Faculty of Environmental and Information Sciences
Doctor of Engineering / Professor
Department of Chemistry, Faculty of Science and Engineering, Ritsumeikan University
Technical Official, Research Associate at Nagoya University, Assistant Professor, Professor at Fukui University of Technology, Director of Student and Educational Affairs Division
Technical development and technical consultation related to environmental analysis and food analysis,
Lectures on environmental problems, recycling and waste treatment
Inductively coupled plasma mass spectrometry (ICP-MS) has extremely high sensitivity and is essential for the analysis of trace elements in various fields including environmental samples. However, molecular ions originated from argon (Ar) as the discharge gas of ICP and water as the solvent of the sample solution cause spectral interference, resulting in a significant decrease in sensitivity. Therefore, we examined materials used for an electrostatic shield to improve the sensitivity of ICP-MS. Since the previous research suggested that the nickel (Ni) content in the shield material is related, the Ni content in the shield material was systematically changed in the range of ca. 10 to 80 wt%. Nine kinds of materials (SUS304, nickel silver, kovar, constantan, 45-permalloy, hastelloy C-276, nichrome, Inconel-600, 78-permalloy) were selected, and the signal intensity of target elements and the intensity ratio of signal to background (BG) were measured. It was found that the material with a low Ni content such as SUS304 is suitable as the shield for ICP-MS regardless of the presence or absence of spectrum interference. The cool plasma state in which the high-frequency power was lowered was suitable when there was spectrum interference of molecular ions due to Ar etc., and the hot plasma state in which the high-frequency power was increased was suitable when there was no spectrum interference. A correlation was not always found between the Ni content in the shield material and the signal intensity of target elements, but it is suggested that this may be influenced by the contained elements other than Ni and the physical properties of the material itself.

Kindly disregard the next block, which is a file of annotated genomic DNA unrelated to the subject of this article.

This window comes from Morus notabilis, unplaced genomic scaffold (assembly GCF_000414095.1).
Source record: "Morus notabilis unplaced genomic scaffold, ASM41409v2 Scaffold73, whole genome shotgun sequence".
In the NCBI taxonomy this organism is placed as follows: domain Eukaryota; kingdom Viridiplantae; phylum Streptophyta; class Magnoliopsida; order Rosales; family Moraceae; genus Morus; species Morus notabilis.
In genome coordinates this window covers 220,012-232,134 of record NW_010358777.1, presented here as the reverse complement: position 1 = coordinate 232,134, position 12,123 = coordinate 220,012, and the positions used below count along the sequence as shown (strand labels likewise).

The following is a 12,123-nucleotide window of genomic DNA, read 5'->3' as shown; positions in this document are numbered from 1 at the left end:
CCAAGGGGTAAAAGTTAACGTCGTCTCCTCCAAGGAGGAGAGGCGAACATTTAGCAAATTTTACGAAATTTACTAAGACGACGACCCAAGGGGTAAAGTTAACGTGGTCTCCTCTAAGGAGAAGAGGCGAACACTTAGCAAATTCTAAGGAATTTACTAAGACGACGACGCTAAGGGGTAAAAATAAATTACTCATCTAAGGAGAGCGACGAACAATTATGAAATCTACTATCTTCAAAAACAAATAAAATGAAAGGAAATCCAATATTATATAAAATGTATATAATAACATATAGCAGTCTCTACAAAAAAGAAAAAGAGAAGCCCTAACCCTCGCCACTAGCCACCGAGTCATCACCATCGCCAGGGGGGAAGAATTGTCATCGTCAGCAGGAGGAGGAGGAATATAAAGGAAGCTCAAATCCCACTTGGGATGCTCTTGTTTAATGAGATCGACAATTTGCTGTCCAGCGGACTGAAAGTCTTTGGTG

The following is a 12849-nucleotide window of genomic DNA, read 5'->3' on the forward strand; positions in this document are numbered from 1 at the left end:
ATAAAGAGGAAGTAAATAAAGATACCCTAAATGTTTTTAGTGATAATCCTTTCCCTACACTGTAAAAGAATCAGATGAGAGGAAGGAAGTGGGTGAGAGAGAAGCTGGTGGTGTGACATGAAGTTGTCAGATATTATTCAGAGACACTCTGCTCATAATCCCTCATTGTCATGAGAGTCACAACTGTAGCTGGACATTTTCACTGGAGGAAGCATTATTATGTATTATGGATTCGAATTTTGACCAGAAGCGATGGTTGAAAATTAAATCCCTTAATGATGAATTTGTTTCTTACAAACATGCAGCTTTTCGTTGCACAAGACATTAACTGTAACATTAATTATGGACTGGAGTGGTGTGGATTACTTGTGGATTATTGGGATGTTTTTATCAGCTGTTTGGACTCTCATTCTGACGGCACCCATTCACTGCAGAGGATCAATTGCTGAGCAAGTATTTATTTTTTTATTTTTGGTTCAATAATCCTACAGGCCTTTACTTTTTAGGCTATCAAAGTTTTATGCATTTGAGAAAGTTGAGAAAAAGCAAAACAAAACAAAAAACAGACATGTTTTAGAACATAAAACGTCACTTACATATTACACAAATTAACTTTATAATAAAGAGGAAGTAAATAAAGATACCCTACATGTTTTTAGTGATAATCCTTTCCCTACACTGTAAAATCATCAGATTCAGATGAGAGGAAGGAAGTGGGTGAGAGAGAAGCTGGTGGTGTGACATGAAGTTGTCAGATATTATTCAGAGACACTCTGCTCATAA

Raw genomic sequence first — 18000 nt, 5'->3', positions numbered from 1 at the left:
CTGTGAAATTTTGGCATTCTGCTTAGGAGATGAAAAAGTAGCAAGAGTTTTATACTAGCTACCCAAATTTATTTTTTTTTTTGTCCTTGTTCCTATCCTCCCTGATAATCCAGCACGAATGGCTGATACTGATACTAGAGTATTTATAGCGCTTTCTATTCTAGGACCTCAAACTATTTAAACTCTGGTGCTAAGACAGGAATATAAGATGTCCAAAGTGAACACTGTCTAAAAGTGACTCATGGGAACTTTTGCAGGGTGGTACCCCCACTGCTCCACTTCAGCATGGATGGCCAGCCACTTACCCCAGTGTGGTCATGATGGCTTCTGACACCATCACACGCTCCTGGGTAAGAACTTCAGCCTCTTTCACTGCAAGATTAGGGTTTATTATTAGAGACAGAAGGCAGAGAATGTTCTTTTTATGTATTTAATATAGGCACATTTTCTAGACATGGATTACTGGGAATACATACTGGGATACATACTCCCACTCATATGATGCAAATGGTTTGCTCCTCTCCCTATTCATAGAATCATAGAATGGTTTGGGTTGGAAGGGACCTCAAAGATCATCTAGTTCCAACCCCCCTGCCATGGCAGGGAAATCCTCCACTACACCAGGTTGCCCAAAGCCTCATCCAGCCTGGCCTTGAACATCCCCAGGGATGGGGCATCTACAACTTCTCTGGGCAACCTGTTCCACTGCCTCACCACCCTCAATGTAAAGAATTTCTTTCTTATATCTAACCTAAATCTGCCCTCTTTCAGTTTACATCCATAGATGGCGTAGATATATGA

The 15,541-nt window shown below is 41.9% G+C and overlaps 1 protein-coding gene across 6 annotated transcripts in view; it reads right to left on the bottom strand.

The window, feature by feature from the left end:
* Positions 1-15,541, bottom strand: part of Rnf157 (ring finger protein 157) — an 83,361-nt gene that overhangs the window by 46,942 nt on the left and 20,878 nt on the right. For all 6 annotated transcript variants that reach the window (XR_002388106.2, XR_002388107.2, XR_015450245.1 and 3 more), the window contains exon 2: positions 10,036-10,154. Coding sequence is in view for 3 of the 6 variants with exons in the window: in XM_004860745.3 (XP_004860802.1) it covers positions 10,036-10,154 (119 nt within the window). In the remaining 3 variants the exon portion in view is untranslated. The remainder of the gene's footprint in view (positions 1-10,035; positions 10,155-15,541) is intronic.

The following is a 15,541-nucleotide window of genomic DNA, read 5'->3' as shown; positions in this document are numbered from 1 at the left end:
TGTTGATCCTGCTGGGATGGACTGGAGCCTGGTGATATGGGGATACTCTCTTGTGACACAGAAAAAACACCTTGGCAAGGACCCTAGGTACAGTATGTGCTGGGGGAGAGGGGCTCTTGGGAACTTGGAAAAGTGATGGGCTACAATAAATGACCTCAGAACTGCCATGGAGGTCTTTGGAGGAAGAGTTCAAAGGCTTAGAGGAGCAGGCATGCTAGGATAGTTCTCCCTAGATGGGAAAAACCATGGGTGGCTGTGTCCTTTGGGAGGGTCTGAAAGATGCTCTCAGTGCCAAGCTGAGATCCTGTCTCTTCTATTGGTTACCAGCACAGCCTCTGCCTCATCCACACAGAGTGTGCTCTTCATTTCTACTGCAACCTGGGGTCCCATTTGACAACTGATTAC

It is the main idea that the standard value for food pollutants should be set as low as possible within a reasonable range from the viewpoint of consumer health protection. This kind of safety-oriented concept is the same for pet food. In Japan, 11 kinds of chemical species are designated as pollutants by the Pet Food Safety Law, and 3 kinds of harmful elements (Cd, Pb, As) are contained in them. In this study, we focused on Cd (1μg/ g or less), which is the most strict regulation among the three elements, and attempted to determine trace Cd in a dry-type pet food by using a method combining pressure acid decomposition and graphite furnace atomic absorption spectrometry. Carbon soot generated from the remaining organic matter caused a large background absorption at the atomization in the graphite furnace. The background was effectively suppressed by flowing a small amount of argon, which is the purge gas to prevent exhaustion and deterioration of the graphite furnace, also during the atomization. The average of the quantitative values of Cd obtained by the three analytical operations was 0.85 μg/g and the relative standard deviation was 3.5%. The quantitative value decreased to ca. 70% only by raising the sample decomposition temperature by 10℃ from 155℃ to 165℃. This result showed that the careful consideration was required to set the conditions of the samples.
T. tanaka, M. Fujita, D. Nomoto, “Effect of Nickel Content in Electrostatically Shielding Materials on the Sensitivity of ICP Mass Spectrometry”, Memoirs of Fukui University of Technology, No. 46 (2016), 169-173.
T. tanaka, et al., “Determination of Cadmium in a Pet Food by Pressure Acid Decomposition / Graphite Furnace Atomic Absorption Spectrometry”, Memoirs of Fukui University of Technology, No. 48 (2018), 70-74.
T. tanaka, Y. Ueda, “Analysis of Eluted Metals from Nonferrous-Metal Cookware Materials”, Memoirs of Fukui University of Technology, No. 49 (2019), 106-110.